It’s one of those first-world problems that we’re all trying to solve: How to make the battery on our iPhone last just that little while longer. Thanks to Apple’s wisdom, we can’t pull the battery and replace it with a fully charged one, so we have to examine our usage and the phone’s activities to extend the amount of time between charges.
Battery life can be increased just by familiarizing yourself with the Settings menu and toggling a few switches, some of which are fairly obvious, while others not so. Let’s get started: Open the Settings menu, and pay close attention.
- Wi-Fi: This one is an easy one: If you don’t need it or are using 3G/4G, then turn off Wi-Fi. The convenience of not having to switch it on and off isn’t a fair trade for the power it uses while searching for networks.
- Bluetooth: Another obvious one, but leaving Bluetooth on when you aren’t using it causes considerable battery drain.
- Location Services: This one needs some consideration, as some apps — Maps for example — require location services to be active, so you may want to explore the Location Services menu (found under Privacy in iOS 6) and only turn off those you don’t use on a regular basis. For example, does IMDb and Ocarina really need to know where you are?
- Time Zone: While you’re digging about in the Privacy menu, scroll down and tap System Services, where you’ll find a range of options including the chance to turn off automatic time-zone changes. In iOS 5 this was found to be a power hog, so if you don’t need it, turn it off. In fact, while you’re there, turn off Location-based iAds and Diagnostics too.
- Push: Whether it’s Push emails or Push notifications, your phone will be chatting to the network on a regular basis with both activated, and therefore using precious power. Email accounts can be individually set up for Push data, so switch off those that you don’t always need to check, or if you’re serious about saving battery power, turn them all to “manual.” You’ll find these options under Settings, Mail/Contacts/Calendars and Fetch New Data. For notifications, there’s an entire menu dedicated to them in iOS 6, and each app that offers Push notifications can be activated or crucially, deactivated. Like Push emails, if you’re serious about your iPhone’s battery, turn all but the essentials off.
- Brightness: Turn Auto-Brightness on, but at the same time drag the brightness slider down as low as you dare. This will save significant energy.
By managing Wi-Fi, Bluetooth, Push, and the brightness of your iPhone’s screen, you’re well on your way to a longer lasting battery. But if you want more, then you’ll want to try these suggestions, although the effect won’t be as great as those described above.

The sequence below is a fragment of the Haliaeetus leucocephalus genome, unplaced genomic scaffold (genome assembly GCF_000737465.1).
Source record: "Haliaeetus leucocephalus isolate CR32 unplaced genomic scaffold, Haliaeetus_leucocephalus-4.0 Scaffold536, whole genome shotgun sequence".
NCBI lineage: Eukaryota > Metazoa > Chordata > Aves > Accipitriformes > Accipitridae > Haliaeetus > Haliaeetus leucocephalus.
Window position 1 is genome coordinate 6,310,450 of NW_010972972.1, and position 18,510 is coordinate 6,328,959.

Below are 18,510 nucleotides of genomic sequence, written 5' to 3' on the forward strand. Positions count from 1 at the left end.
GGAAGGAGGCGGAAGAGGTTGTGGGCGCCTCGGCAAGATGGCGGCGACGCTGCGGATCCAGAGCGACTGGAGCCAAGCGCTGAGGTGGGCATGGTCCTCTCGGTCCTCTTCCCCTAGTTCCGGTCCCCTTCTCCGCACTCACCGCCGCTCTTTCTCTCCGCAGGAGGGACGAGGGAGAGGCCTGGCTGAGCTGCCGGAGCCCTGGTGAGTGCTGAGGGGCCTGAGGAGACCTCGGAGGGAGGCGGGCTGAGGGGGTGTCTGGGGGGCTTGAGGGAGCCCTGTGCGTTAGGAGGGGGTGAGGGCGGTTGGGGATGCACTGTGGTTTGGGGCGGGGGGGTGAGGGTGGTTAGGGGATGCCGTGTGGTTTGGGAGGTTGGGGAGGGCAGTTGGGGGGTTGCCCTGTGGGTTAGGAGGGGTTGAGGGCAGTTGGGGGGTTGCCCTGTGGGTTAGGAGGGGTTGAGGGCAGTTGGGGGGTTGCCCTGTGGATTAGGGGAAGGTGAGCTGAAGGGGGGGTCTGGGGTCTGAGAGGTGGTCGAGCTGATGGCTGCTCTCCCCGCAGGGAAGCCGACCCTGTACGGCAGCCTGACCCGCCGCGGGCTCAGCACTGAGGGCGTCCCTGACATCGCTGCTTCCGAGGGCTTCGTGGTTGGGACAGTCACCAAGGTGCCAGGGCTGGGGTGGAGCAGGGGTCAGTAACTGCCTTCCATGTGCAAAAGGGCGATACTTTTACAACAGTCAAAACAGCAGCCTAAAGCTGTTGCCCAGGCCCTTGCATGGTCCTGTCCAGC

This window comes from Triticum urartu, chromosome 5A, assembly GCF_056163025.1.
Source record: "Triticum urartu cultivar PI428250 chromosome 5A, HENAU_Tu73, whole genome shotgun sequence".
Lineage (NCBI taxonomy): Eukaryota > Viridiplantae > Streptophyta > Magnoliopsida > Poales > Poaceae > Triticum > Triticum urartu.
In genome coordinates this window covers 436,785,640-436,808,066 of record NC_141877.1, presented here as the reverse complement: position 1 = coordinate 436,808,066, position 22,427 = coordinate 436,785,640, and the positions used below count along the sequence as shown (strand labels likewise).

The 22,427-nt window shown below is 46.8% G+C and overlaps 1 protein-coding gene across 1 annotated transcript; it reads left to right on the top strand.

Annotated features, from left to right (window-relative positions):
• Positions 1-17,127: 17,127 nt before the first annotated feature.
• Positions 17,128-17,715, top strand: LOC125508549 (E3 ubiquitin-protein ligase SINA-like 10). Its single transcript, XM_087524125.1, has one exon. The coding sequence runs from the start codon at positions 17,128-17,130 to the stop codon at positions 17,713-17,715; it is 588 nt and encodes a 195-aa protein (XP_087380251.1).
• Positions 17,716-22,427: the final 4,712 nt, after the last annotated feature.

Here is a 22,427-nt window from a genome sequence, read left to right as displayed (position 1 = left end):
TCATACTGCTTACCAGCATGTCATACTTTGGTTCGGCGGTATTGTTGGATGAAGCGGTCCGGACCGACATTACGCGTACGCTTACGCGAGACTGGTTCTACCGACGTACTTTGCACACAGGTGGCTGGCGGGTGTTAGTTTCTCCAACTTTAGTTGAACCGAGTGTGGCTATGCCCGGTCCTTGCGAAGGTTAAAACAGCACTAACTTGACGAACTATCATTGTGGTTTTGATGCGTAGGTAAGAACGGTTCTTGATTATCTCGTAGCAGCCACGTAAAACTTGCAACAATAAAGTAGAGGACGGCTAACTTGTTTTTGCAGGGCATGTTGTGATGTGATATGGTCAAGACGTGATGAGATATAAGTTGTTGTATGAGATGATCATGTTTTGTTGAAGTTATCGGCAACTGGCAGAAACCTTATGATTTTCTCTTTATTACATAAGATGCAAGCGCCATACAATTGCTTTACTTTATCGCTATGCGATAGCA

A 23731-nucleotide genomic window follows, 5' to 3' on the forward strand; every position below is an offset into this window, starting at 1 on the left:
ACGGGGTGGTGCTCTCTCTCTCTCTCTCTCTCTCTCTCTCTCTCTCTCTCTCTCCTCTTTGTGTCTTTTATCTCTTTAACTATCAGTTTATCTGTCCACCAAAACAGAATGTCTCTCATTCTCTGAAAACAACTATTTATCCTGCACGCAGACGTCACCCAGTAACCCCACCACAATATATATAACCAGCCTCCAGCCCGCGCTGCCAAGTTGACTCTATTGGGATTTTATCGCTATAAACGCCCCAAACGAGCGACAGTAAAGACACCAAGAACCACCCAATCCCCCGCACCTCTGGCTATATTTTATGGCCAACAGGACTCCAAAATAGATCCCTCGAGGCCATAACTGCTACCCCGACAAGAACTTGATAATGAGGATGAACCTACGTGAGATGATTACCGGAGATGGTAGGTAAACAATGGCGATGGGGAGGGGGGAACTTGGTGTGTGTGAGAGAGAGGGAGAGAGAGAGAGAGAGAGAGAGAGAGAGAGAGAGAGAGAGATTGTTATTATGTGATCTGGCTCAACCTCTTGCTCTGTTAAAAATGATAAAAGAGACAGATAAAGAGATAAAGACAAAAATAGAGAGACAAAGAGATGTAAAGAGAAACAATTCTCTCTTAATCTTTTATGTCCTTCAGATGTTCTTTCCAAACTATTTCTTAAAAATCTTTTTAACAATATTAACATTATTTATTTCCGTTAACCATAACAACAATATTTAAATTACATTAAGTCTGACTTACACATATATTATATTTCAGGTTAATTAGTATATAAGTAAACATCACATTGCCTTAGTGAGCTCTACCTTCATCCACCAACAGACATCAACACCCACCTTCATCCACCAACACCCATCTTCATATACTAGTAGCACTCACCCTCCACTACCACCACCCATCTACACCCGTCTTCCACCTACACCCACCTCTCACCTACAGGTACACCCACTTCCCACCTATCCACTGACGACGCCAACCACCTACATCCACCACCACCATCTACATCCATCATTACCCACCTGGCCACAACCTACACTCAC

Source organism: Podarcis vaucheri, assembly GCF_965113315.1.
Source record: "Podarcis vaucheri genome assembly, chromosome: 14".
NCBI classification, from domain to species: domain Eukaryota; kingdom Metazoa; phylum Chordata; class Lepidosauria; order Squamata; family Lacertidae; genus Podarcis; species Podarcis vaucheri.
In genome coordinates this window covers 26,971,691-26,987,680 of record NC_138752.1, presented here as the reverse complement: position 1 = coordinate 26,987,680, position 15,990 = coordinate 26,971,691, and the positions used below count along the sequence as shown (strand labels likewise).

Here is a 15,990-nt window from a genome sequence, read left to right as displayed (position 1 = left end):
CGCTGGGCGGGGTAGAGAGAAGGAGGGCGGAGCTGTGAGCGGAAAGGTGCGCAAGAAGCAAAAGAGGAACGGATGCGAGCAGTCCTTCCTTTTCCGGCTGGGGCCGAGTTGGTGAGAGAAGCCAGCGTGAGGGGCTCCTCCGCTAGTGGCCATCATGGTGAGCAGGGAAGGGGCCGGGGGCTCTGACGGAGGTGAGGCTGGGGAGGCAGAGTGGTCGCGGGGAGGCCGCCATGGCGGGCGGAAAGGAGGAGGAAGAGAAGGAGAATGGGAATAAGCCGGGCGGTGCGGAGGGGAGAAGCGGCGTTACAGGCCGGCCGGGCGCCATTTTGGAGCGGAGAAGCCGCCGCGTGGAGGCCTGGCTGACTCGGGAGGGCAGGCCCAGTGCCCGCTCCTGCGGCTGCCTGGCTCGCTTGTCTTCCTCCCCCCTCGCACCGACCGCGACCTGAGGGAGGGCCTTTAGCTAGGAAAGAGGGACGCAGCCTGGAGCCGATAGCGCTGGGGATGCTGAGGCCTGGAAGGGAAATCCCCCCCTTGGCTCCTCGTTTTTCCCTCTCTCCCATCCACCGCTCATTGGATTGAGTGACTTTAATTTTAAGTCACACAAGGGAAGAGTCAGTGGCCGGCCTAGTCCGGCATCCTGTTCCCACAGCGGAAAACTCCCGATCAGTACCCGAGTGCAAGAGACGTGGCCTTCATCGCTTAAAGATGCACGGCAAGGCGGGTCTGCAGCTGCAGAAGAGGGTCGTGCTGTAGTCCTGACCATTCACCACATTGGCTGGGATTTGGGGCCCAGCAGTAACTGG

- Manually Close Apps: This is a controversial one, as Apple will tell you that apps living in the app tray are in stasis, and shouldn’t drain your battery at all. Possibly, but many users will know certain apps still draw power when in this state. So, double tap the Home button, hold down an icon to enter “jiggly” mode, and close everything using the little “x.”
- Siri: If you never ask Siri a question, shut her down under the Settings menu. She doesn’t do much unless you ask her something, but one less active feature can only be a good thing.
- Screen Lock: Make sure your phone locks itself — which turns off the screen — after one minute. The less time it’s idle with the screen on, the better. Do this under Settings, General, and Auto-Lock.
- iCloud: This works in a similar way to Push, where data is being transmitted from your phone to Apple’s servers in the background. If you don’t need to back up to iCloud, turn it off under iCloud in the Settings menu. You can also individually select what’s backed up too, and the fewer there are, the less time it takes. Plus, there’s the added benefit of using less iCloud storage space too.
For the hardcore among you
So, you’ve done all that you can, but the charger still beckons. Then it’s time to get serious. If you want your battery to last, really last; then sacrifices need to be made.
- Cellular Data: No arguing, if you don’t need it, head to Settings, General then Cellular and turn it off. If calls are unimportant, putting the iPhone into Airplane mode will really stretch the battery’s life too. You’ll just be left holding the equivalent of an iPod Touch.
- External Battery Packs: You may not be able to change the battery, but you can add a battery to the iPhone instead. There are many long-life battery packs available — mostly using the 30-pin connector, but that will change over time — where you sacrifice size and weight in return for a heavy duty battery case plugged into your slim and light iPhone.
Finally, if you want the best from your battery; look after it. Regular charging patterns are good for phone batteries, and continually having it at 10-percent and only charging it halfway will shorten its lifespan, and provide poor performance. Modern Li-ion batteries may not have the same issues as older Ni-cad cells, but that doesn’t mean they don’t respond to proper treatment.